Aerial Photograph Site View

An aerial photograph of the St. Andrews property reveals both the size and complexity of the site. A generalized project boundary has been shown in yellow. The golf course of the St. Andrews resort is a green contrast to the scrub landscape around it, and other prominent land uses are visible. A number of important site qualities are made clear by the aerial photograph.

01) The Dramatic Coast
Certainly the most important site feature of the St. Andrews property is the ocean and the coastline. A wide variety of coastal environments are represented on the site: sandy, flat beaches; coastal bluffs; off-shore reef areas; swimming and surfing areas, and urbanized marina areas.

02) The Urbanized Areas
The communities of Two Rocks and Yanchep are clearly visible. The scattered development pattern of single-family detached homes can be seen as can the small commercial areas of each town. The protected area of the foreshore reserve is noticeably free of development. Club Capricorn and its small cluster of resort development is visible just northwest of Yanchep (along the coast).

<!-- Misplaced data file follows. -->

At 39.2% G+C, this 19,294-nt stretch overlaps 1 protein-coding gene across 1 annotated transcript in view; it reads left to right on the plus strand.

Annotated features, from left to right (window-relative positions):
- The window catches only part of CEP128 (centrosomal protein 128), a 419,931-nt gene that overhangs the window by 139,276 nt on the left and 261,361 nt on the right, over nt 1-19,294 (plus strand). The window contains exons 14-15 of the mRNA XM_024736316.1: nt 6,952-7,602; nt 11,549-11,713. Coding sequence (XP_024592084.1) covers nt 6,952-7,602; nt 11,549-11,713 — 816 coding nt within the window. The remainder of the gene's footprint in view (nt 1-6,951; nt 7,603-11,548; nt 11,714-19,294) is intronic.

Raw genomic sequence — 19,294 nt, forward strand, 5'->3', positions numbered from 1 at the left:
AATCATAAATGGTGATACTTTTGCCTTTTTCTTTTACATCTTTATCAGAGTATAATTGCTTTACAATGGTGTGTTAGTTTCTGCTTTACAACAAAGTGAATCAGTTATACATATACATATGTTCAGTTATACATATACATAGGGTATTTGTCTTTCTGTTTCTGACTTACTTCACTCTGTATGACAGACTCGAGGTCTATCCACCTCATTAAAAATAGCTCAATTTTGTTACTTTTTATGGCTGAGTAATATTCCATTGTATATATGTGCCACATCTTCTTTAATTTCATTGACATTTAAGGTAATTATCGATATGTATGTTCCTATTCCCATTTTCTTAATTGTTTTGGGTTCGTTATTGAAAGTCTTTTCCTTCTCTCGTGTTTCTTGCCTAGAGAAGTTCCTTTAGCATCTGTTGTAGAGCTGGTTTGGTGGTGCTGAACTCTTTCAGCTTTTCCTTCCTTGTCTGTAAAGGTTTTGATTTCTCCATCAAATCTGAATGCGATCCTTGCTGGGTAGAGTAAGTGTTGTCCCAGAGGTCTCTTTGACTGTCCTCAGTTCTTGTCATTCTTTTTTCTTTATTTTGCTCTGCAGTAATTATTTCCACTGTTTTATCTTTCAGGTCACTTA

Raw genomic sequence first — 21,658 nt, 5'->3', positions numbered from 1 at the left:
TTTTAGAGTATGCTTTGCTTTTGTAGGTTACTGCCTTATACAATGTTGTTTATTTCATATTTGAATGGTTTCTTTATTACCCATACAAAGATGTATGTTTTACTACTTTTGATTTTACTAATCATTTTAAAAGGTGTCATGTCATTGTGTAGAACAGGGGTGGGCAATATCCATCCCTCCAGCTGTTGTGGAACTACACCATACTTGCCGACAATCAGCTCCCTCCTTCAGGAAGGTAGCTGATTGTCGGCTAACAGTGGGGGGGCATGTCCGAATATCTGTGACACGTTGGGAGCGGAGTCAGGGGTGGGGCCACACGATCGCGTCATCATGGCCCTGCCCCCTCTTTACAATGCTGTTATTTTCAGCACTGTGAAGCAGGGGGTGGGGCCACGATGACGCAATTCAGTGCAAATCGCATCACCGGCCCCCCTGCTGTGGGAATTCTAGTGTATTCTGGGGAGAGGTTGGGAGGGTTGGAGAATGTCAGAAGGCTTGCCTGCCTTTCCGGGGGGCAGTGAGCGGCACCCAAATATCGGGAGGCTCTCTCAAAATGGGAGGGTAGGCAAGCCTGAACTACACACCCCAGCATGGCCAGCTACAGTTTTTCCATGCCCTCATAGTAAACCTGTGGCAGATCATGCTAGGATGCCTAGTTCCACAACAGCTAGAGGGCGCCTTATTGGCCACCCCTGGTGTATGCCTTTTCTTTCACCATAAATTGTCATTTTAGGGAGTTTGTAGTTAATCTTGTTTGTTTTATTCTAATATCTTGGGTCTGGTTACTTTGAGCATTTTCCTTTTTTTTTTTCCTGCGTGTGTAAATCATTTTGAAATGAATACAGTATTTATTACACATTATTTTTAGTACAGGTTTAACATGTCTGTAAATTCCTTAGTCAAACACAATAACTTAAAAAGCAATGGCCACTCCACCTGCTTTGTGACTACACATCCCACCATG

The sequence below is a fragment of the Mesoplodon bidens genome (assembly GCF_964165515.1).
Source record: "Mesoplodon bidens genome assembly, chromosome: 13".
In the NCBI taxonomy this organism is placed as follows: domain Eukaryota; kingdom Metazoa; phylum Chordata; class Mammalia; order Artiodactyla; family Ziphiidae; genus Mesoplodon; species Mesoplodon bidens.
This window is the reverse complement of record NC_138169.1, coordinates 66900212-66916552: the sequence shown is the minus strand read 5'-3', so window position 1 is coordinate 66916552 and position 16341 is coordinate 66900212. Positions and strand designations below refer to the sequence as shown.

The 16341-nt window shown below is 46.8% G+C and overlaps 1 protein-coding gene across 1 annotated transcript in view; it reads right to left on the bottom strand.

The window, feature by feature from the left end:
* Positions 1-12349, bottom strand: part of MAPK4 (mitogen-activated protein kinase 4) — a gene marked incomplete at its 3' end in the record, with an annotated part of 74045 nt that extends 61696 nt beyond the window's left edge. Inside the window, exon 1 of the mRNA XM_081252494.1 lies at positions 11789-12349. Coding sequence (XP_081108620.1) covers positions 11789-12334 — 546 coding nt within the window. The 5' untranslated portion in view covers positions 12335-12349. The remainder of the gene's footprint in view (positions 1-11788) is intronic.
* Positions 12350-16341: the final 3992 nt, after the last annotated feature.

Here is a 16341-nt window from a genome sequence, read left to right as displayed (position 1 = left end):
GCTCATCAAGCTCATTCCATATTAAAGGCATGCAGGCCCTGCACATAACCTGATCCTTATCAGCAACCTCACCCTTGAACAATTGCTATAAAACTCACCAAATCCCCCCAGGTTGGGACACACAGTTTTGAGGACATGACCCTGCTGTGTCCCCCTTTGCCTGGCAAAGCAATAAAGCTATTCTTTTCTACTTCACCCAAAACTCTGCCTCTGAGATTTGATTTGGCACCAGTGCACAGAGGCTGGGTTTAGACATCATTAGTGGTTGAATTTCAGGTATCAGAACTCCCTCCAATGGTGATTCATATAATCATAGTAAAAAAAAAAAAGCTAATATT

03) The Ridge Lines & Significant Topography
The aerial photograph shows the shadows and varied texture of the site’s significant topography. There are a number of dramatic ridge lines that run east west, stretching in some cases all the way from the coastal dunes to the eastern edge of the property. There are significant hills and promontories scattered throughout the site that offer spectacular views.

04) The Varied Landscape
The aerial photograph shows the varied landscape character of the site, which ranges from the scrub vegetation on the coastal dunes and the lushly planted patches of reforested trees to barren areas that for all intents and purposes have no growth whatsoever.

05) The Surrounding Regional Open Space

The protected nature of the surrounding open space is clear from the aerial photograph: Yanchep National Park extends east from the site as an uninterrupted swath of greenery. The coastal scrub and bluff ecology is a notably contrast to the evenly forested plains of the the National Park.